Las Vegas shooting: Isis claims responsibility for deadliest gun massacre in modern US history | The Independent

Isis has claimed responsibility for the deadliest mass shooting in modern American history.

Police said at least 50 people were killed and 200 wounded when a gunman opened fire on dense crowds at a concert in Las Vegas.

Officials have identified the shooter as Stephen Paddock, a 64-year-old American who had multiple weapons on the 32nd floor of a nearby hotel, where he is believed to have killed himself.

A statement published by the group's Amaq propaganda agency claimed the attacker was a “soldier of the Islamic State”.

“The Las Vegas attacker is a soldier of the Islamic State in response to calls to target coalition countries,” it said.

Isis also claimed the gunman “converted to Islam several months ago”, without providing more details. Paddock's religion and lifestyle have not yet emerged elsewhere.

A spokesperson for the FBI said no link to Isis had yet been found in the ongoing investigation.

“As this event unfolds we have determined to this point no connection with an international terrorist group," he added.

“As this investigation continues we will continue to work with our partners.”

The wording of the release is similar to other attacks that have been inspired, rather than directed, by Isis.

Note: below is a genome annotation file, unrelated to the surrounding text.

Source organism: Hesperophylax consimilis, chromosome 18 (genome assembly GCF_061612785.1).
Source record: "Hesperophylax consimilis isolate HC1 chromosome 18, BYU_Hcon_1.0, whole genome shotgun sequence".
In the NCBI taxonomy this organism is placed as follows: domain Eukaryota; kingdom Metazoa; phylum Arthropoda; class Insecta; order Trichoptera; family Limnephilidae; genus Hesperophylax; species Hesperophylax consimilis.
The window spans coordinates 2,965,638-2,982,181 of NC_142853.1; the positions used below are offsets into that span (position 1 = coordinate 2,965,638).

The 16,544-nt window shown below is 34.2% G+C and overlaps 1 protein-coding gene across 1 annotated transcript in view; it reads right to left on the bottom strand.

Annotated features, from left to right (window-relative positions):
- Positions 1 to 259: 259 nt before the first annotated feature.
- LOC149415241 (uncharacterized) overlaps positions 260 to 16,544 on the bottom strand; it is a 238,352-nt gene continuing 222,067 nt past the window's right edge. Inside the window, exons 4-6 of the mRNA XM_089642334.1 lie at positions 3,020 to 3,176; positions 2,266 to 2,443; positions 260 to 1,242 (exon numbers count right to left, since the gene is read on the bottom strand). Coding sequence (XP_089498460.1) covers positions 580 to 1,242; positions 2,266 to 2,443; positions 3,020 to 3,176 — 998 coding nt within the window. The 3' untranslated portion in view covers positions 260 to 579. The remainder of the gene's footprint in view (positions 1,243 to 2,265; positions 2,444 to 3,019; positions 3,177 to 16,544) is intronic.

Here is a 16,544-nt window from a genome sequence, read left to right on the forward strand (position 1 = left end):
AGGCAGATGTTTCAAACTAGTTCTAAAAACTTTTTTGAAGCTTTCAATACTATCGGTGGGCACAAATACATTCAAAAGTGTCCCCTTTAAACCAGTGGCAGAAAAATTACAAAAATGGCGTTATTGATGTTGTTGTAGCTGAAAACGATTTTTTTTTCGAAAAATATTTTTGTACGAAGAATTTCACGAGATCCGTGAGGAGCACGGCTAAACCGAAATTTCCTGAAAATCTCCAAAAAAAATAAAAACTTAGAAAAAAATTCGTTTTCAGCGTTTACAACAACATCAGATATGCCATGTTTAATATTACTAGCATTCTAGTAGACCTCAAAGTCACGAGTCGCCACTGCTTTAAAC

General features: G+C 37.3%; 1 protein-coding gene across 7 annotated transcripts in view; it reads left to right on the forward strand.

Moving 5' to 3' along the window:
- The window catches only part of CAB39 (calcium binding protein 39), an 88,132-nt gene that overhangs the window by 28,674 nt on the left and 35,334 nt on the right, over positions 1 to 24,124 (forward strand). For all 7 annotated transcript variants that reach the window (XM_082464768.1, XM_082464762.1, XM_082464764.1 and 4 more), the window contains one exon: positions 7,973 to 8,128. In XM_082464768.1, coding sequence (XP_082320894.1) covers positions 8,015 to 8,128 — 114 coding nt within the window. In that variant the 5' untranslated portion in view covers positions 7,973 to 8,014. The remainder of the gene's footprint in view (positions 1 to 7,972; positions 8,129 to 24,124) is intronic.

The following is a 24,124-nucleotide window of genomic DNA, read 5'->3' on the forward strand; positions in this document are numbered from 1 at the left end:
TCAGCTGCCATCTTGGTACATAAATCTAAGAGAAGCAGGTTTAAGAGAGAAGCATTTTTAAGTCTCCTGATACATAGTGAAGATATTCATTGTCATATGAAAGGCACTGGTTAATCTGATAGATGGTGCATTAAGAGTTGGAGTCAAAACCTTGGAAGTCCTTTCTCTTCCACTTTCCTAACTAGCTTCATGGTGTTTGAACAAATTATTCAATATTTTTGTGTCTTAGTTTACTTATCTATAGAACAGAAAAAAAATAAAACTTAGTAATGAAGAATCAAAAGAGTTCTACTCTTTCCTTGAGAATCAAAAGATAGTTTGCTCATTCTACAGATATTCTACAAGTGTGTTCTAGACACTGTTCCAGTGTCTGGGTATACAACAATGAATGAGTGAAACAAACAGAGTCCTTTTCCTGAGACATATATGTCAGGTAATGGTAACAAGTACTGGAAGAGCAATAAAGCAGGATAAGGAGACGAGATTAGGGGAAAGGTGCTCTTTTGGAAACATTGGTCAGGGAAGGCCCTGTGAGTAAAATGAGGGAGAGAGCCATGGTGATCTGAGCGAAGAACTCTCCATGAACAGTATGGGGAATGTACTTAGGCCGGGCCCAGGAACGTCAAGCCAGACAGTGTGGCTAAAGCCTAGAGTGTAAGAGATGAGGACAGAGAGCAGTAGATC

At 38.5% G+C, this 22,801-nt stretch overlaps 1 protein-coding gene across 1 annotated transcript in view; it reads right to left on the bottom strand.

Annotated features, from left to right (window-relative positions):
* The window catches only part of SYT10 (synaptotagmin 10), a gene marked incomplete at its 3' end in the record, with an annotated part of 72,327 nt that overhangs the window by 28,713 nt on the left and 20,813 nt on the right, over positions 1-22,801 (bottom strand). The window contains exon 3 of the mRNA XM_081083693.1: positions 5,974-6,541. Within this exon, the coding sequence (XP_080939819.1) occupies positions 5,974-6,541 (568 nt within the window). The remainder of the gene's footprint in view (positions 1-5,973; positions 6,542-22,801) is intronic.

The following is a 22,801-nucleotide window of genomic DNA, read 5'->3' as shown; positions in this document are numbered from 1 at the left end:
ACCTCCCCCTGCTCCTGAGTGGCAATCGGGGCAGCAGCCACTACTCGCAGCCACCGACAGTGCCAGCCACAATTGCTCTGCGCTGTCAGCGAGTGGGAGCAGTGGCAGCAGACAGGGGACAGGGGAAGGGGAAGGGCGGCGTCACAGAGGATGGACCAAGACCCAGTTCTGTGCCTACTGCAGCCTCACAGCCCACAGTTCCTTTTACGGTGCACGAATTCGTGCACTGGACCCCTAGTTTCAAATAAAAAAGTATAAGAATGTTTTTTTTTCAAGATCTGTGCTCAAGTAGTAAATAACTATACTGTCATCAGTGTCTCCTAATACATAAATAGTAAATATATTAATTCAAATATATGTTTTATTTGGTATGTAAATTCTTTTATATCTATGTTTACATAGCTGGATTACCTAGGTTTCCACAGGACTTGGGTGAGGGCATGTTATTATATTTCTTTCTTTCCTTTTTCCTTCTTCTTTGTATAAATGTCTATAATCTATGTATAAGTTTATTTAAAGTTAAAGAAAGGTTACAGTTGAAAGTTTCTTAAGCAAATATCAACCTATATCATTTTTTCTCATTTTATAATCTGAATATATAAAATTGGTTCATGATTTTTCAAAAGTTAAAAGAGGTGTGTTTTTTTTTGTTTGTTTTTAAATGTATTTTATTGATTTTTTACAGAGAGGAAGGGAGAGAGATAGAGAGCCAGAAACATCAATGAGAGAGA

Paddock's alleged suicide would also differ from the actions of the vast majority of Isis attackers, who seek to be "martyred" in bombings or by security forces, suggesting he had little, if any, guidance from the group.

The claim, which cannot be independently verified, came days after Isis released a speech purporting to be from the group's leader.

A 46-minute audio recording appeared to show Abu Bakr al-Baghdadi praise the jihadis killed in the battle to retake Mosul and other former Isis territories.

Police run to cover at the scene of a shooting near the Mandalay Bay resort and casino on the Las Vegas Strip, 1 October. (AP Photo/John Locher )

He urged followers to “intensify one attack after another against the infidels”, following a spike in global terror attacks.

Security officials and experts have long warned that Isis will seek to maintain momentum and legitimacy through terror as its so-called “caliphate” dwindles in Iraq and Syria.

The group's claims can be difficult to confirm or deny, with one alleging that explosives were planted at Charles de Gaulle airport recently disproved after being published in its al-Naba propaganda newspaper. 

Conversely, Isis has also failed to claim responsibility for several attacks carried out by potential supporters, including a deadly knife rampage in Hamburg and terrorist stabbing in Finland.

The shooting started shortly after 10pm local time, with footage showing concert-goers throwing themselves to the ground and running as several extended rounds of automatic gunfire rang out.

Police initially said the shooting was not being treated as a terror attack but no updated statement has been made since Isis released its claim.

It came after the group claimed responsibility for a stabbing attack that left two young women dead in the French city of Marseille earlier on Sunday.

Isis was also linked to a car and knife attack in Edmonton, Canada, where a police officer found a flag used by the group in the perpetrator's car.

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